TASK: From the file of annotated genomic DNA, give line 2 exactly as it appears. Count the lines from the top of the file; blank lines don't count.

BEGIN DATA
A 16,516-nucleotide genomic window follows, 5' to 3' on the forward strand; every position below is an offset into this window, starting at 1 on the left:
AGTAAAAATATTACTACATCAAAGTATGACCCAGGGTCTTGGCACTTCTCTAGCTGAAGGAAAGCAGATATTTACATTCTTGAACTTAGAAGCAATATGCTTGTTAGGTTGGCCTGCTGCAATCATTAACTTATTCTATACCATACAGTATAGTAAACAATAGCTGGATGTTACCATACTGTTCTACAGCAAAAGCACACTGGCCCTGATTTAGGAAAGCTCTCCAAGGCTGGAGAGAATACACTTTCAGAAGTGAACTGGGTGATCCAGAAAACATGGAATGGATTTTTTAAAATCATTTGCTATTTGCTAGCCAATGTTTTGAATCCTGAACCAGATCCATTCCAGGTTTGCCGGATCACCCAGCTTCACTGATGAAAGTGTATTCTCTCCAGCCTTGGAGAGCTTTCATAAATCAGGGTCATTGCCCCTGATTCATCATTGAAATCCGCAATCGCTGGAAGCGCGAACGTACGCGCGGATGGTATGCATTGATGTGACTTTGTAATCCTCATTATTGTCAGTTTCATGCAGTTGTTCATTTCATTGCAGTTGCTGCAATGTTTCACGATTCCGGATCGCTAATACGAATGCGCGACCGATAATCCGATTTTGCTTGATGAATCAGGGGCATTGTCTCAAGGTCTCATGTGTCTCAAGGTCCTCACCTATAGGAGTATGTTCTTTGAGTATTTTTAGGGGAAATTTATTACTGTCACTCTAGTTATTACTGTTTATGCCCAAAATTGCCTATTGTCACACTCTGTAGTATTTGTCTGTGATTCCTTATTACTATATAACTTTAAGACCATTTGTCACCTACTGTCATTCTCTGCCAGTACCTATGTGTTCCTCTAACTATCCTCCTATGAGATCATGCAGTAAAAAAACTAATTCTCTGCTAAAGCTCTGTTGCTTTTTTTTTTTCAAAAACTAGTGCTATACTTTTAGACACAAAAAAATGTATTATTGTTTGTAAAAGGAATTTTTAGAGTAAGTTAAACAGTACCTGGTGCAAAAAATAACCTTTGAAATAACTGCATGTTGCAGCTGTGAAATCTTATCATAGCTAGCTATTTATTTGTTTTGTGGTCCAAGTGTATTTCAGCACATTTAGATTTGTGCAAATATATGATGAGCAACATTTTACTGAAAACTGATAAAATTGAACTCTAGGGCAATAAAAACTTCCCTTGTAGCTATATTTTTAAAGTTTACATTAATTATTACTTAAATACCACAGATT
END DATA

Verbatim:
AGTAAAAATATTACTACATCAAAGTATGACCCAGGGTCTTGGCACTTCTCTAGCTGAAGGAAAGCAGATATTTACATTCTTGAACTTAGAAGCAATATGCTTGTTAGGTTGGCCTGCTGCAATCATTAACTTATTCTATACCATACAGTATAGTAAACAATAGCTGGATGTTACCATACTGTTCTACAGCAAAAGCACACTGGCCCTGATTTAGGAAAGCTCTCCAAGGCTGGAGAGAATACACTTTCAGAAGTGAACTGGGTGATCCAGAAAACATGGAATGGATTTTTTAAAATCATTTGCTATTTGCTAGCCAATGTTTTGAATCCTGAACCAGATCCATTCCAGGTTTGCCGGATCACCCAGCTTCACTGATGAAAGTGTATTCTCTCCAGCCTTGGAGAGCTTTCATAAATCAGGGTCATTGCCCCTGATTCATCATTGAAATCCGCAATCGCTGGAAGCGCGAACGTACGCGCGGATGGTATGCATTGATGTGACTTTGTAATCCTCATTATTGTCAGTTTCATGCAGTTGTTCATTTCATTGCAGTTGCTGCAATGTTTCACGATTCCGGATCGCTAATACGAATGCGCGACCGATAATCCGATTTTGCTTGATGAATCAGGGGCATTGTCTCAAGGTCTCATGTGTCTCAAGGTCCTCACCTATAGGAGTATGTTCTTTGAGTATTTTTAGGGGAAATTTATTACTGTCACTCTAGTTATTACTGTTTATGCCCAAAATTGCCTATTGTCACACTCTGTAGTATTTGTCTGTGATTCCTTATTACTATATAACTTTAAGACCATTTGTCACCTACTGTCATTCTCTGCCAGTACCTATGTGTTCCTCTAACTATCCTCCTATGAGATCATGCAGTAAAAAAACTAATTCTCTGCTAAAGCTCTGTTGCTTTTTTTTTTTCAAAAACTAGTGCTATACTTTTAGACACAAAAAAATGTATTATTGTTTGTAAAAGGAATTTTTAGAGTAAGTTAAACAGTACCTGGTGCAAAAAATAACCTTTGAAATAACTGCATGTTGCAGCTGTGAAATCTTATCATAGCTAGCTATTTATTTGTTTTGTGGTCCAAGTGTATTTCAGCACATTTAGATTTGTGCAAATATATGATGAGCAACATTTTACTGAAAACTGATAAAATTGAACTCTAGGGCAATAAAAACTTCCCTTGTAGCTATATTTTTAAAGTTTACATTAATTATTACTTAAATACCACAGATT